The invisibly small world of the cell comes to life as students look at plant and animal cells through a microscope. Students create wet-mount slides of onion skin, elodea leaf, and human cheek cells. They learn some of the gross differences between plant and animal cells (cell walls are present in plant but not in animal cells), and even some of the differences between different plant cells (chloroplasts are found in the leaves but not in the roots). It is suggested that this lesson take place after students learn the parts of a cell and their functions. Resources for good cell diagrams are provided in the Sources section. This lesson may be used in conjunction with the Pond Water activity for students to get a sense of the diversity of microscopic life, both single celled and multi-celled.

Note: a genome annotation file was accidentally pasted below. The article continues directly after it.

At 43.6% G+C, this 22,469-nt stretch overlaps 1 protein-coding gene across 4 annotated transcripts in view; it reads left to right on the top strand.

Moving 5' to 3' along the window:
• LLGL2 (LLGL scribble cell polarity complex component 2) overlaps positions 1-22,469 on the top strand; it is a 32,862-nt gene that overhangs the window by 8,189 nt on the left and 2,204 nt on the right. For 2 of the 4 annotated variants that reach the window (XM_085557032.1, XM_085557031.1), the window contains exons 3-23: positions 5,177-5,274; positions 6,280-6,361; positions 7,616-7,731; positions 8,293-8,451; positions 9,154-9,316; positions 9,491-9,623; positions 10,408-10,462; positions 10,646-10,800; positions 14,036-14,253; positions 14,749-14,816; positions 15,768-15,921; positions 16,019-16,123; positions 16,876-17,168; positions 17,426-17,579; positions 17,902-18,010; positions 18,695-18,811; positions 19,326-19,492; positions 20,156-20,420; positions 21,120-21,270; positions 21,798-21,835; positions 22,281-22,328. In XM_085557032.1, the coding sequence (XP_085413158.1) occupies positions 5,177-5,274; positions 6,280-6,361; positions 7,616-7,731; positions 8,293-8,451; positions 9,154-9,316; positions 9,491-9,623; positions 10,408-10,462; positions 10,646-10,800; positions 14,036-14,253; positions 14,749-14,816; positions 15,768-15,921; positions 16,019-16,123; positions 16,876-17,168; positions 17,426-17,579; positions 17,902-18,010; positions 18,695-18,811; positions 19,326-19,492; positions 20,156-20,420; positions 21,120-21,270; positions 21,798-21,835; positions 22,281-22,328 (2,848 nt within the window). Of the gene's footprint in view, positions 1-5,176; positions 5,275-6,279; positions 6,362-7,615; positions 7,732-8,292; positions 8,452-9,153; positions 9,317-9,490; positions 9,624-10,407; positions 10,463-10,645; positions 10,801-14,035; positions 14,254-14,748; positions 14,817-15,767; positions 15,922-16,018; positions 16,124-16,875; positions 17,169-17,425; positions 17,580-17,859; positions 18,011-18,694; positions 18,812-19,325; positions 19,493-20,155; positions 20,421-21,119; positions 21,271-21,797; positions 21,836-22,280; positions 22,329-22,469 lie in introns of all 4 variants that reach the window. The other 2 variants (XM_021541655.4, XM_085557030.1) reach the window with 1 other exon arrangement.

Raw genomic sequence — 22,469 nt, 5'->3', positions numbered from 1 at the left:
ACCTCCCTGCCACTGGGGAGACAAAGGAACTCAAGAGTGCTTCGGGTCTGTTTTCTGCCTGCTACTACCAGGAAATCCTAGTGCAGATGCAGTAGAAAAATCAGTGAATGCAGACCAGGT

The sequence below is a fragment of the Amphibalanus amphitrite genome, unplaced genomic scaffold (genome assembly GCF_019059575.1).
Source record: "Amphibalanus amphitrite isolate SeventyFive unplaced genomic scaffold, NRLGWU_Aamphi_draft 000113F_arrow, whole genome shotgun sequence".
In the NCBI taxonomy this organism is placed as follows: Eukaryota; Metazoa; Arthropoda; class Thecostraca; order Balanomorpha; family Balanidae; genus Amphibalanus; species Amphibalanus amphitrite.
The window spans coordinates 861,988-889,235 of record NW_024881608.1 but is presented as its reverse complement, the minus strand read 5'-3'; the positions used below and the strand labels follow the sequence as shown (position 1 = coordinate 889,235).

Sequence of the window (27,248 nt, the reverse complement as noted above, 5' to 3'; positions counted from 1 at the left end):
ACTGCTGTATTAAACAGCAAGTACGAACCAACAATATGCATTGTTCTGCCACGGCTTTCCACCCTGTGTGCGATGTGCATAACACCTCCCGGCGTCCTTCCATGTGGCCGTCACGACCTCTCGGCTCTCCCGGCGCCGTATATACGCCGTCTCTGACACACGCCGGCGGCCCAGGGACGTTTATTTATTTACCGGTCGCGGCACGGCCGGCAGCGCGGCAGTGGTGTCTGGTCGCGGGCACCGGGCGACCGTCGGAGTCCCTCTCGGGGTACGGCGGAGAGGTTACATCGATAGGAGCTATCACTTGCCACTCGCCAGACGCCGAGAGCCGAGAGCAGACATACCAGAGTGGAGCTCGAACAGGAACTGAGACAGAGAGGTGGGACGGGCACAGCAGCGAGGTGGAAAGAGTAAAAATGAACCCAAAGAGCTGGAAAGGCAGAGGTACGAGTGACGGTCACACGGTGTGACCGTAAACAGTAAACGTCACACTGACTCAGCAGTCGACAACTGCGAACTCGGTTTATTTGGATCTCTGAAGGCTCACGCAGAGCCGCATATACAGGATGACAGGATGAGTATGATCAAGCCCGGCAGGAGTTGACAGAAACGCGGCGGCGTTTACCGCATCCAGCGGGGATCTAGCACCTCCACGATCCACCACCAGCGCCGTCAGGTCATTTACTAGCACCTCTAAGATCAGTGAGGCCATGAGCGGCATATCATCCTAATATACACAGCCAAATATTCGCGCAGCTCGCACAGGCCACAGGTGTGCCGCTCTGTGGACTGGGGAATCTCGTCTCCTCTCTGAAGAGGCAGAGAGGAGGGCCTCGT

Can name and describe the function of certain plant and animal cell organelles.
Can identify whether a cell viewed through a microscope if plant or animal.
Can draw and label a picture of plant and animal cells.
Can recognize that all living things are made of cells.
Can begin to recognize the huge variations in cell size, shape, structure, and function.
Can operate a compound light microscope.
Can make simple wet-mount slides.
Cytoplasm or cytosol